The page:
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1941:  December 8 to 1942: May 06:  Battle of the Philippines

The Philippines were a strategic objective of the Japanese forces.  The island's resources and the elimination of General Douglas A. MacArthur's Far Eastern Air Force were the prime objectives, thus allowing their expansion in the area without the fears of aerial attacks. Commanding the Asiastic Fleet in Manila was Admiral Thomas C. Hart, USN, who departed to Java in mid-January 1942.  Replacing Hart's command would be the American-British-Dutch-Australian Command (ABDA), led by Dutch Admiral Conrad Helfrich, RNN.  The Navy's warship presence to defend the islands consisted of the Asiatic Fleet (Task Force 5), commanded by Rear Admiral William A. Glassford, USN.   Though the U.S. Navy force consisted of cruisers, an airplane tender, destroyers, and some oilers, along with twenty-nine submarines, they did not hamper the Japanese advance.   Rear Admiral Glassford returned to the United States later that month, leaving Rear Admiral Francis W. Rockwell to command through the Battle of Bataan.  General Douglas W. MacArthur, USA, departed on March 11, via torpedo boats, and General Jonathan W. Wainwright, USA, commanded the remaining American forces.  Despite brave fighting at Corregidor, General Wainwright surrendered on May 6, ending the Philippine Campaign.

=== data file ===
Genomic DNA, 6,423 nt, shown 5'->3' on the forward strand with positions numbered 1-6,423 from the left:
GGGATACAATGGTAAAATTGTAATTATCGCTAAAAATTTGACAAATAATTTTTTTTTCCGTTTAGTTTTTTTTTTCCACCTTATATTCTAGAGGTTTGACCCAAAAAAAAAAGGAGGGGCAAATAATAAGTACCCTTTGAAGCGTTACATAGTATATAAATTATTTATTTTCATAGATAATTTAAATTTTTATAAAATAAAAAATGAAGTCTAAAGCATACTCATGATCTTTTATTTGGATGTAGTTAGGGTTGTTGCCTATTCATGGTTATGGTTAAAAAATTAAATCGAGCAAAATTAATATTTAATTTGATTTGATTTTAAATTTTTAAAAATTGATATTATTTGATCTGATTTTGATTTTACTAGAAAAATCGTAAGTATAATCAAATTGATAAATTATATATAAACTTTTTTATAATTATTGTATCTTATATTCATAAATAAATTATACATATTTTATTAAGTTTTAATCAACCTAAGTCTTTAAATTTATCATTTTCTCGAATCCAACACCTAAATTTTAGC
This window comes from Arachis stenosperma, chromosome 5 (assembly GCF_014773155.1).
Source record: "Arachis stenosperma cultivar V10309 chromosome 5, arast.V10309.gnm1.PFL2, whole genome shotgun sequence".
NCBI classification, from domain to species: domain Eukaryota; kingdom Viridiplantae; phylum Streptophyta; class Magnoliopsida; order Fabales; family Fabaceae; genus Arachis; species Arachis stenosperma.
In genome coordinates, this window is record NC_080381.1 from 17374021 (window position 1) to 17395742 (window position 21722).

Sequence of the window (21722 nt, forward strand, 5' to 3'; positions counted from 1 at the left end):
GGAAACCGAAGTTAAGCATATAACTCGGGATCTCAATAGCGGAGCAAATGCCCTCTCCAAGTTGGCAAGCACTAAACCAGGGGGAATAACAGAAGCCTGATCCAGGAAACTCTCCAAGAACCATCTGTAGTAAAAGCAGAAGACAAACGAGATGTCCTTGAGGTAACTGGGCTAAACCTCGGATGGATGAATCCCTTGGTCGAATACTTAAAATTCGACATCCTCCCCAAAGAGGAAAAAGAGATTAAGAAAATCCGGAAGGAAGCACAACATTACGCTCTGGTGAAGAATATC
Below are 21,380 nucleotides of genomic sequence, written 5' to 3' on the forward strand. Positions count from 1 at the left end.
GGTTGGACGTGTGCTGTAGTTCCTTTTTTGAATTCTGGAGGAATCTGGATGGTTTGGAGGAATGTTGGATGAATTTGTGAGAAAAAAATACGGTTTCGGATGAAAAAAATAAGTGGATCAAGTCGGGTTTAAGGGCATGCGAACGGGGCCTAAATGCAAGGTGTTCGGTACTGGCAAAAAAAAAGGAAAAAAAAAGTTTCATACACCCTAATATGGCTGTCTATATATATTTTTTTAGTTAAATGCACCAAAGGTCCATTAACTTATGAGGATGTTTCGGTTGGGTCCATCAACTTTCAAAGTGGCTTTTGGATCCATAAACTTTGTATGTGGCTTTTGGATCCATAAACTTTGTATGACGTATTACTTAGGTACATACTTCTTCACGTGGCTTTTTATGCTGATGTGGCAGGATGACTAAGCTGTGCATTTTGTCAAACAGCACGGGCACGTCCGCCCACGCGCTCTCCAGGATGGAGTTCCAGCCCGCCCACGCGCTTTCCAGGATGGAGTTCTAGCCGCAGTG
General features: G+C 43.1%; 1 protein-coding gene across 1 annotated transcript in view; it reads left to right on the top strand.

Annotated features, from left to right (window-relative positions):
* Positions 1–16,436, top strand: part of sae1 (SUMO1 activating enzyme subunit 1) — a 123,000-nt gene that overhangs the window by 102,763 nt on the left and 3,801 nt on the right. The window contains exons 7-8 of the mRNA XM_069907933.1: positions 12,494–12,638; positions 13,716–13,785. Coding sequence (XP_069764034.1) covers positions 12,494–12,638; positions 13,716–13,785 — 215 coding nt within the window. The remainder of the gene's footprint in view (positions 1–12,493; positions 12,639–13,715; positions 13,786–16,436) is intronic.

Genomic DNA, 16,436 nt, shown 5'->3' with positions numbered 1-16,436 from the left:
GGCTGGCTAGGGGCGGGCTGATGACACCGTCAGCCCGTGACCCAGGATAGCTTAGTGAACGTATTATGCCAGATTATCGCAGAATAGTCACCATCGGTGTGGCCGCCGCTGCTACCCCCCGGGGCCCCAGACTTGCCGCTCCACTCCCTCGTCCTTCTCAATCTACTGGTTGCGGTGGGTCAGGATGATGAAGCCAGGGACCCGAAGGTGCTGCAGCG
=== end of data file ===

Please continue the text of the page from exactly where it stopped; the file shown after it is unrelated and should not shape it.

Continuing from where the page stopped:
Image:  NH 73521:  Philippine Invasion, 1941-42.  Japanese map of operations against the Bataan Peninsula, 1942.  U.S. Naval History and Heritage Command Photograph.